As Continents Burn


A Semi-Poetic Reflection on the Nature of Reality

Half a world away,
A crisis is unfolding.

 

Some say the crisis has been here a long time,
we are just now noticing.
Some say it is not really a crisis at all.
Others say that how we respond will define humanity for generations.
Still others say it is already too late,
The choices before us are about adaptation and a new normal.

 

Some blame our governments.
Some blame the corporations.
Some blame each other.
Some just wish we would all shut up about and go hang out at the mall.

 

What is this crisis?

 

Some say it is climate change.
Some say it is the economy.
Some say our way of life is under attack.
Some say we must impose our values on others for the sake of “love” and “order”.

 

We all say a lot of things,
But is anybody listening?
Is anybody doing?

 

Australia is burning.
But it could just as easily be the Amazon,
Or the Serengeti,
Or cousin Ed’s house down the road.

 

An entire continent could be lost.
We can’t even agree on what’s happening,
Or how,
Or why.

 

Will reducing waste solve it?
Travelling less, taking public transit more?
Eating less meat, carrying reusable water bottles?
Will recycling and buying local solve it?

 

“Conflict arises at the point of perception vs reality.”
I read that in a book once.
Or at least I got the idea from a book, it is not an exact quote.
The author was talking about personal turmoil.
I think it applies here too.
How we perceive impacts how we interact.
What we value impacts the pieces we choose to ignore.
If we perceive incorrectly and reality disagrees, conflict.

 

Reality always wins in the end.
We can ignore it,
We can try to fight against it,
Objective, scientific, physical reality cannot be willed into non-existence.

 

To be anti-science, is to be anti-reality.
You can question science.
You can continue to collect data and test theories,
but at some point, you are going to have to accept what the results tell you.

 

The crisis we current face is multifaceted.
It is not just about climate change,
or economics,
or values.
It is all these things and none of them at the same time.
It is truly a crisis of perception vs reality.

 

Until we agree on the parameters that define reality,
We will continue to argue about perception.

 

As continents burn.

Mercy, Mercy Me, (The Ecology) – Pacifist Lamentations Part 2


Woo ah, mercy mercy me
Ah things ain’t what they used to be, no no
Where did all the blue skies go?
Poison is the wind that blows from the north and south and east
Woo mercy, mercy me, mercy father
Ah things ain’t what they used to be, no no [Marvin Gaye, 1971]

earthonfireWhat is the role of mankind upon the earth?

According to Genesis Chapter one, mankind was made in the image of God. That’s all of us as I wrote about last week in the first installment of this series on why I am a pacifist and why I believe pacifism is the true calling of the Christ-Follower.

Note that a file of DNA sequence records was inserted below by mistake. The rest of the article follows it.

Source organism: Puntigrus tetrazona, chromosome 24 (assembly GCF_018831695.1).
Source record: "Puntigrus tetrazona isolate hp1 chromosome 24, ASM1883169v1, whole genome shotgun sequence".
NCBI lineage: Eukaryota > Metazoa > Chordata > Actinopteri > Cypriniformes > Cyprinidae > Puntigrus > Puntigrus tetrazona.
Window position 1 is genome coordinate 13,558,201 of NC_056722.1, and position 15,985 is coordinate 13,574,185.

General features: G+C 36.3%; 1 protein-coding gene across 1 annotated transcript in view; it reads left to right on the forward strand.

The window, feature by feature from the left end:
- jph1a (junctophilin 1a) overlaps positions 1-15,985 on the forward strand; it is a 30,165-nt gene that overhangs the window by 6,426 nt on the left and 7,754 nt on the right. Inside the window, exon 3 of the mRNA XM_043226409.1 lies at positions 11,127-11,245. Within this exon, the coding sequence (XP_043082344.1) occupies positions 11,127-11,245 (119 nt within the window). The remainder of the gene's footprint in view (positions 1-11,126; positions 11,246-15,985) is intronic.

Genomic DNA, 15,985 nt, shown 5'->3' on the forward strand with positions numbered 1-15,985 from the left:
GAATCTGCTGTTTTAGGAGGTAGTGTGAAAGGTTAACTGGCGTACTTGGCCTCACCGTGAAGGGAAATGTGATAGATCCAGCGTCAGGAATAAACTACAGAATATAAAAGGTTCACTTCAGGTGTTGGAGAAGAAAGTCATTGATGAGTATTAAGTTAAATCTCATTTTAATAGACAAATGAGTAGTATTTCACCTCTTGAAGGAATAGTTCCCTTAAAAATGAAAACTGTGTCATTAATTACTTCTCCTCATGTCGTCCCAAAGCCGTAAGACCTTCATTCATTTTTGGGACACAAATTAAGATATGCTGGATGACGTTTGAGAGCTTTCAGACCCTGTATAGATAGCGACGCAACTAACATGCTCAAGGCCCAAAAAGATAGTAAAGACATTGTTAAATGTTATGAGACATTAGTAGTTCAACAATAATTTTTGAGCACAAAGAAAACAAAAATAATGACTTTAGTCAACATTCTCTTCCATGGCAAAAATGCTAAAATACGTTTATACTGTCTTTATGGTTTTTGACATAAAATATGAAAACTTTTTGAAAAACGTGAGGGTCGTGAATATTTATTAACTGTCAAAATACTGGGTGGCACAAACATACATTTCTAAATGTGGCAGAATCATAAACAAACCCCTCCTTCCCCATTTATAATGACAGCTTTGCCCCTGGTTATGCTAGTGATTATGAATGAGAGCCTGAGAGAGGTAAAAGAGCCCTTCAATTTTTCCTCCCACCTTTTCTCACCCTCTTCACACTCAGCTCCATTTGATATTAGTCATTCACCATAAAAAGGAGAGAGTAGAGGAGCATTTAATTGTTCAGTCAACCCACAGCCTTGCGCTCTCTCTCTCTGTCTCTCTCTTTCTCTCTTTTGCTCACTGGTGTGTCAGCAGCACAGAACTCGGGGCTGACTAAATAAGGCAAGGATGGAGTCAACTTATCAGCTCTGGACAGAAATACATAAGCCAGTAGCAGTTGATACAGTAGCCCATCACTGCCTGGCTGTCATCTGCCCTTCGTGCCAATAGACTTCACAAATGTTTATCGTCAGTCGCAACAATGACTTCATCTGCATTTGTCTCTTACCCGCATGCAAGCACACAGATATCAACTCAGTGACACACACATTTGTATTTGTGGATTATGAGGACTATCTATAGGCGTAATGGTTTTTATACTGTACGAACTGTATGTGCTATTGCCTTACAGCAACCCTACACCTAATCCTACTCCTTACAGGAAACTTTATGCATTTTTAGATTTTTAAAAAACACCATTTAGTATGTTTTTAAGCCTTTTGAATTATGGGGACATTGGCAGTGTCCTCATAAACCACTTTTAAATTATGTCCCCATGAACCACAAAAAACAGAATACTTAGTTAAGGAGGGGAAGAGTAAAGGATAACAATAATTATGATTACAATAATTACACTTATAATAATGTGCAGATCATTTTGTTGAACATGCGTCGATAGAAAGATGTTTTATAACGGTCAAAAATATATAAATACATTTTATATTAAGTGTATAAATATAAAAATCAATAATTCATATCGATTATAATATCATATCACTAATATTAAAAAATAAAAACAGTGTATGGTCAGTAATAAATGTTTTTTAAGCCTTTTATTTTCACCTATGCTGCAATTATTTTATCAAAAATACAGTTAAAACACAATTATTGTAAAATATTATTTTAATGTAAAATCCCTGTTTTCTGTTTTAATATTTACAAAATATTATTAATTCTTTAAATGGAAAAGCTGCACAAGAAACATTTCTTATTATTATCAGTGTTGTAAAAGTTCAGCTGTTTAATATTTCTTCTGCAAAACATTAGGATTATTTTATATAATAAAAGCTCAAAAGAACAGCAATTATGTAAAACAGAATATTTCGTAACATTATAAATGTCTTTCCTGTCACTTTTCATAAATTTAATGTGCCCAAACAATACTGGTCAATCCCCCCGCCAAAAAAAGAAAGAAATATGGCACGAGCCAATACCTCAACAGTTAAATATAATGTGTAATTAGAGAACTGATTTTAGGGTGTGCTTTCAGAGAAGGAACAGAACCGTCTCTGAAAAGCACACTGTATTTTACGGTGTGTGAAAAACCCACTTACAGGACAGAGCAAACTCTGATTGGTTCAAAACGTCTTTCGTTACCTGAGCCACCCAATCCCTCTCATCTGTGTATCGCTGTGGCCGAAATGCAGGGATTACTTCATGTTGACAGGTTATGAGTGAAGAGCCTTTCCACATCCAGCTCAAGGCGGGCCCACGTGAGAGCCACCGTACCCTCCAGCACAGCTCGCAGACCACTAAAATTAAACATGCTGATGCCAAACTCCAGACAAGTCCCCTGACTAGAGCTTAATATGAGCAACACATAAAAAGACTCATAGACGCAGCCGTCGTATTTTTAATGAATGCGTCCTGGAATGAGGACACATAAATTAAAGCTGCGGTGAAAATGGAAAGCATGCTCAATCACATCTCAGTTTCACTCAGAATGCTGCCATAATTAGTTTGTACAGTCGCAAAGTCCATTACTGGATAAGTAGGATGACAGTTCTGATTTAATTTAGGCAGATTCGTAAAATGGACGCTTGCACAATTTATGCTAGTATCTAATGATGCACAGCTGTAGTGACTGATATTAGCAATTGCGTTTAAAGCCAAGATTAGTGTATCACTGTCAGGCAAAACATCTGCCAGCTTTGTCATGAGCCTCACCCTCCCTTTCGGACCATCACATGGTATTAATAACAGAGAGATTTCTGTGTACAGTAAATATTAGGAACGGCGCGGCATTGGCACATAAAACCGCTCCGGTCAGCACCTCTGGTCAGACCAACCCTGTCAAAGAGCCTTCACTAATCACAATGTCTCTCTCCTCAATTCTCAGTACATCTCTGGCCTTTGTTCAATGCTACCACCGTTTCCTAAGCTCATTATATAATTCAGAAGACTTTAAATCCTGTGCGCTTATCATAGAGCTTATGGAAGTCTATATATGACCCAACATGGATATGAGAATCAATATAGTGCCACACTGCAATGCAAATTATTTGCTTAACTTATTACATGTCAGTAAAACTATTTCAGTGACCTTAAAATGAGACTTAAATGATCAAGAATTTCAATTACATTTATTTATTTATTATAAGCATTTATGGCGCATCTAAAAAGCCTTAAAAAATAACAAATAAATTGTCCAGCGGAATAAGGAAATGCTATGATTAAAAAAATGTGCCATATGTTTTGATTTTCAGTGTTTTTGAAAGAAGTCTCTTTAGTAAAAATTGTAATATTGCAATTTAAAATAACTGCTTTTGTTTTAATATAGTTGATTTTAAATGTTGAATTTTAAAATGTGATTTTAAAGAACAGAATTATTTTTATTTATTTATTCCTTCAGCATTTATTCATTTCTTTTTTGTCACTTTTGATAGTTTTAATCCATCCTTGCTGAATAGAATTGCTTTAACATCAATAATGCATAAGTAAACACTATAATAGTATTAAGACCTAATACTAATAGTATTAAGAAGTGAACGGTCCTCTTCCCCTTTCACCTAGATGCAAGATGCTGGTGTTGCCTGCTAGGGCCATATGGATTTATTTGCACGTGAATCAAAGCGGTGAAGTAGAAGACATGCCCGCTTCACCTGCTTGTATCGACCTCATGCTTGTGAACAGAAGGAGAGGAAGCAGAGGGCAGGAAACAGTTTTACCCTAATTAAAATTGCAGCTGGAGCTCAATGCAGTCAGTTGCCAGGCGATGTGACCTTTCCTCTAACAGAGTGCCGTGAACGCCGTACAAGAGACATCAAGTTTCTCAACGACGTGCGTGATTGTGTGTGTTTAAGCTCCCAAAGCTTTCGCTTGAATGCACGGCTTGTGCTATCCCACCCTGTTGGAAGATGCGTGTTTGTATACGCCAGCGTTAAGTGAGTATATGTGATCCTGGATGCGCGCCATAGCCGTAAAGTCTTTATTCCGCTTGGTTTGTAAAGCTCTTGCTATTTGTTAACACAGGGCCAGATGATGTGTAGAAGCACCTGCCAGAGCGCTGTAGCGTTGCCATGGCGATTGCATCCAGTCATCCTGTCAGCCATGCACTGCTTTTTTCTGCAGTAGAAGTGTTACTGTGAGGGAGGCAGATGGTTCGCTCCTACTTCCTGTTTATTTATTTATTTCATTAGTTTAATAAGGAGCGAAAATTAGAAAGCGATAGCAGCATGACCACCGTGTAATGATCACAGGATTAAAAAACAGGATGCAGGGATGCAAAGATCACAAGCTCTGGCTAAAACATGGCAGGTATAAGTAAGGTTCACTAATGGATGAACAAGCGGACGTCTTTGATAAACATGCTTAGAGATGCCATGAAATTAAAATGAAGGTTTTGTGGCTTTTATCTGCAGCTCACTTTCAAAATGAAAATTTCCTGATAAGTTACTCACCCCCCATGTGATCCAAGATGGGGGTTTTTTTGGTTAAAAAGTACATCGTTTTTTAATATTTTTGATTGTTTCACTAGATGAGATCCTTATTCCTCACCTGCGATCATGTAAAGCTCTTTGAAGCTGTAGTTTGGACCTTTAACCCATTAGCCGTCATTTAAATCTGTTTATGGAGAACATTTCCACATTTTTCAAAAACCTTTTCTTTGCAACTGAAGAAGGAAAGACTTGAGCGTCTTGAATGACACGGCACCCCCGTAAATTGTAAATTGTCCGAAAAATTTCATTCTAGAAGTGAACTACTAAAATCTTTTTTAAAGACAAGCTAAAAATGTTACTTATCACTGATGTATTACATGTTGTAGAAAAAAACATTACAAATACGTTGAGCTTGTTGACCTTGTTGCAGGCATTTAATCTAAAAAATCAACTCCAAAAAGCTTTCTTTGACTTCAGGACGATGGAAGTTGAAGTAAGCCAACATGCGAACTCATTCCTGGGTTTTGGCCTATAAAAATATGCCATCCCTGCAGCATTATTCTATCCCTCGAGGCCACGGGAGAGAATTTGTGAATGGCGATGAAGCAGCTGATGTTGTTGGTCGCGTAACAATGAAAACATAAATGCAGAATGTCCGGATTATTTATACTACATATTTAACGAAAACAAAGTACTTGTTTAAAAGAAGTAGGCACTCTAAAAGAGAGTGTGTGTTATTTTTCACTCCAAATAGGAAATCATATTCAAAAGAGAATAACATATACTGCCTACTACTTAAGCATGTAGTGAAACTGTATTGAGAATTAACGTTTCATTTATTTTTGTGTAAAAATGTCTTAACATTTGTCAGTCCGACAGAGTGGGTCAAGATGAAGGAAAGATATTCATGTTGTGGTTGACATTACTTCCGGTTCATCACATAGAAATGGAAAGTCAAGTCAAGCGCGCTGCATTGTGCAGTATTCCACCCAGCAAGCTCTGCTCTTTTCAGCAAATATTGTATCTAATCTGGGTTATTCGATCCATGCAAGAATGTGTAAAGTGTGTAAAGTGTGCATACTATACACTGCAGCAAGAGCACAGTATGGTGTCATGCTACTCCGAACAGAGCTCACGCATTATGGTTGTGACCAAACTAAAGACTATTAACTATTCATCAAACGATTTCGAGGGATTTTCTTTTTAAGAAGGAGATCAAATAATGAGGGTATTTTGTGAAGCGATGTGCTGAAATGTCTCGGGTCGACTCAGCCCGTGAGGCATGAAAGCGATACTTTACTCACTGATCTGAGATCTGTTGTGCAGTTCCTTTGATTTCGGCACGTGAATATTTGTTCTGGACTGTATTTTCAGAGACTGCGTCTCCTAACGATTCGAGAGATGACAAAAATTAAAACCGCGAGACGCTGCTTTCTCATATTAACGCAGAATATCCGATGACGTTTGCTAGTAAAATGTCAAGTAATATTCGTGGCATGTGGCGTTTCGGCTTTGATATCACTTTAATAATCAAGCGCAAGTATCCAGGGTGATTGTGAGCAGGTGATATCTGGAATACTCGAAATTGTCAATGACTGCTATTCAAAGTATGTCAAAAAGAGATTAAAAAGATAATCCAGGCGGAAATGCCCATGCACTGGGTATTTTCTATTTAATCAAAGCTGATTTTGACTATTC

Continuing from where I left off in the scriptures we read this:

God blessed them and said to them, “Be fruitful and increase in number; fill the earth and subdue it. Rule over the fish in the sea and the birds in the sky and over every living creature that moves on the ground.” [Genesis 1:28]

If we stop there it becomes fairly easy to justify all of the ways in which mankind has been raping and pillaging the earth for the last hundred or so years. This is the mindset that is prevalent among most climate change deniers on the so called “Christian” right and the mindset that has permeated the corporate world, politics and average humans since the 1960s.

When Rachel Carson, an employee of the United States Department of Fish and Wildlife, first published her research into the disappearance of certain bird species in the book Silent Spring no one had even heard of Global Warming. That was 1962 but Carson had been studying bird populations in the US Mid-West for over a decade at that point.

The book documented the detrimental effects on the environment, caused by the indiscriminate use of pesticides and accused the chemical industry of spreading disinformation about the safety of their products. Not surprisingly the book drew fierce criticism from corporate America, specifically companies like DOW Chemical and Monsanto. But as a result of Carson’s undaunted pursuit of the truth and meticulous documentation she was eventually credited with starting the debate that resulted in the North America wide banning of DDT and many other similar pesticides.

But the work Rachel Carson started more than 50 years ago is far from done. And the naysayers have been far from silenced.

In 2013 it was widely reported that 97.2 percent of scientists believe that humans are playing a major role in climate change. Another way to say that is that is if you put 100 scientists in a room together, 97 of them would think the remaining 3 are idiots! But if that’s what the experts say then why is it that only 33 percent of people in the general public believe them?